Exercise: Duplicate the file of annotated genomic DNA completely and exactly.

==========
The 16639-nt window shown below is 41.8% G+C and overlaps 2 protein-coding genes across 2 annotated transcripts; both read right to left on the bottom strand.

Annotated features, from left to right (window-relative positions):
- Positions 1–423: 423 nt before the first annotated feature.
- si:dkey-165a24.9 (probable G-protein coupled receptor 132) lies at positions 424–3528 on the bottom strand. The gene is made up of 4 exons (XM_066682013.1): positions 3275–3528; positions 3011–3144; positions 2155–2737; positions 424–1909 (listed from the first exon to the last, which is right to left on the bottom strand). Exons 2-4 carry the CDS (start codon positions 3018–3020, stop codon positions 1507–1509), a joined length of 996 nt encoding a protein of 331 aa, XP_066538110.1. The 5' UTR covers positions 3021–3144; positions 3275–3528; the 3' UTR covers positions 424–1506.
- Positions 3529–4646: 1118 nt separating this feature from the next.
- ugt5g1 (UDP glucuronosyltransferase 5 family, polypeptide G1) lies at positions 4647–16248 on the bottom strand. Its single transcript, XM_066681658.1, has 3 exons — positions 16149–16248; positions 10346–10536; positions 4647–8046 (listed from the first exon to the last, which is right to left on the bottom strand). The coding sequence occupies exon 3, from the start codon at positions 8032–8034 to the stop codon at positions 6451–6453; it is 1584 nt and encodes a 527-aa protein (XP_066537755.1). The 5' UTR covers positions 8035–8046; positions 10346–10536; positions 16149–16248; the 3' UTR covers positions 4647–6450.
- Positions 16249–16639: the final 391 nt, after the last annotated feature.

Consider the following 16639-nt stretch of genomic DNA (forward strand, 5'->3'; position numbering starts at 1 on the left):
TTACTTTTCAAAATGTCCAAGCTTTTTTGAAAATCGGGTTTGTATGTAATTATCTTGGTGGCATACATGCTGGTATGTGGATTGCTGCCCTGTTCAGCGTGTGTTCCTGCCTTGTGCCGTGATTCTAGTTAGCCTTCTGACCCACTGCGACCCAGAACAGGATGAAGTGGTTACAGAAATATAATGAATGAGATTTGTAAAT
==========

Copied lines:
The 16639-nt window shown below is 41.8% G+C and overlaps 2 protein-coding genes across 2 annotated transcripts; both read right to left on the bottom strand.

Annotated features, from left to right (window-relative positions):
- Positions 1–423: 423 nt before the first annotated feature.
- si:dkey-165a24.9 (probable G-protein coupled receptor 132) lies at positions 424–3528 on the bottom strand. The gene is made up of 4 exons (XM_066682013.1): positions 3275–3528; positions 3011–3144; positions 2155–2737; positions 424–1909 (listed from the first exon to the last, which is right to left on the bottom strand). Exons 2-4 carry the CDS (start codon positions 3018–3020, stop codon positions 1507–1509), a joined length of 996 nt encoding a protein of 331 aa, XP_066538110.1. The 5' UTR covers positions 3021–3144; positions 3275–3528; the 3' UTR covers positions 424–1506.
- Positions 3529–4646: 1118 nt separating this feature from the next.
- ugt5g1 (UDP glucuronosyltransferase 5 family, polypeptide G1) lies at positions 4647–16248 on the bottom strand. Its single transcript, XM_066681658.1, has 3 exons — positions 16149–16248; positions 10346–10536; positions 4647–8046 (listed from the first exon to the last, which is right to left on the bottom strand). The coding sequence occupies exon 3, from the start codon at positions 8032–8034 to the stop codon at positions 6451–6453; it is 1584 nt and encodes a 527-aa protein (XP_066537755.1). The 5' UTR covers positions 8035–8046; positions 10346–10536; positions 16149–16248; the 3' UTR covers positions 4647–6450.
- Positions 16249–16639: the final 391 nt, after the last annotated feature.

Consider the following 16639-nt stretch of genomic DNA (forward strand, 5'->3'; position numbering starts at 1 on the left):
TTACTTTTCAAAATGTCCAAGCTTTTTTGAAAATCGGGTTTGTATGTAATTATCTTGGTGGCATACATGCTGGTATGTGGATTGCTGCCCTGTTCAGCGTGTGTTCCTGCCTTGTGCCGTGATTCTAGTTAGCCTTCTGACCCACTGCGACCCAGAACAGGATGAAGTGGTTACAGAAATATAATGAATGAGATTTGTAAAT